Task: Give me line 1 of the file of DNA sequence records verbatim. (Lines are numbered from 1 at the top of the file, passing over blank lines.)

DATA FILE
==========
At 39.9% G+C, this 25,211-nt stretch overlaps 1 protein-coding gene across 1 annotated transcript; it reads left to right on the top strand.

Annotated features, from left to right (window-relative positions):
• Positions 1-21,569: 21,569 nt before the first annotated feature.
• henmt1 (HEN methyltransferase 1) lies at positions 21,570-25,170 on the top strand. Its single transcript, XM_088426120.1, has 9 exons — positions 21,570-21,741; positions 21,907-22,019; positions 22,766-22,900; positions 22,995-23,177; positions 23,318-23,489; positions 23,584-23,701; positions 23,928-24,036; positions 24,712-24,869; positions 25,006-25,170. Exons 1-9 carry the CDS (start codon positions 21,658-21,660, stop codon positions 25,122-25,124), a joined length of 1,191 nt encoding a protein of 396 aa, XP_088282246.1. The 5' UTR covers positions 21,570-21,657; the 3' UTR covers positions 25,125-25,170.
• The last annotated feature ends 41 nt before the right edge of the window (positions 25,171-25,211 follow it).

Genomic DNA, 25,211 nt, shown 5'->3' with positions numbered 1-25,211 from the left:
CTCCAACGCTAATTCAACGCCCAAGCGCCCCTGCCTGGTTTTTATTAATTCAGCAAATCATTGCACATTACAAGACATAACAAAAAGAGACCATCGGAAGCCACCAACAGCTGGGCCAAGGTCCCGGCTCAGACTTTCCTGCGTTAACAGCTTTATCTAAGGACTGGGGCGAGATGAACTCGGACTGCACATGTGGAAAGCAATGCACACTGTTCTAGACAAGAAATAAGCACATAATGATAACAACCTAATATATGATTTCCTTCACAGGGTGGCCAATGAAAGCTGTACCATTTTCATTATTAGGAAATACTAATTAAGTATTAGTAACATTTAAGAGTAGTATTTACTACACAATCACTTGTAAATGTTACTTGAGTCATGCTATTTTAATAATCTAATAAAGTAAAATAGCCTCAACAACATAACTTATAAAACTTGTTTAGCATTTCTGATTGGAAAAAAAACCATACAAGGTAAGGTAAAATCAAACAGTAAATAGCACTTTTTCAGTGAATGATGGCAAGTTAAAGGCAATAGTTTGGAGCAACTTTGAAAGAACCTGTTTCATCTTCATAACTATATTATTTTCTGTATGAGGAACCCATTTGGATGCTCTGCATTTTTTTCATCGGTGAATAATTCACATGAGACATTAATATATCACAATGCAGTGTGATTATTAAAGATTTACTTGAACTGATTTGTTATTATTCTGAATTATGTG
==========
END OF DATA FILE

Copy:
At 39.9% G+C, this 25,211-nt stretch overlaps 1 protein-coding gene across 1 annotated transcript; it reads left to right on the top strand.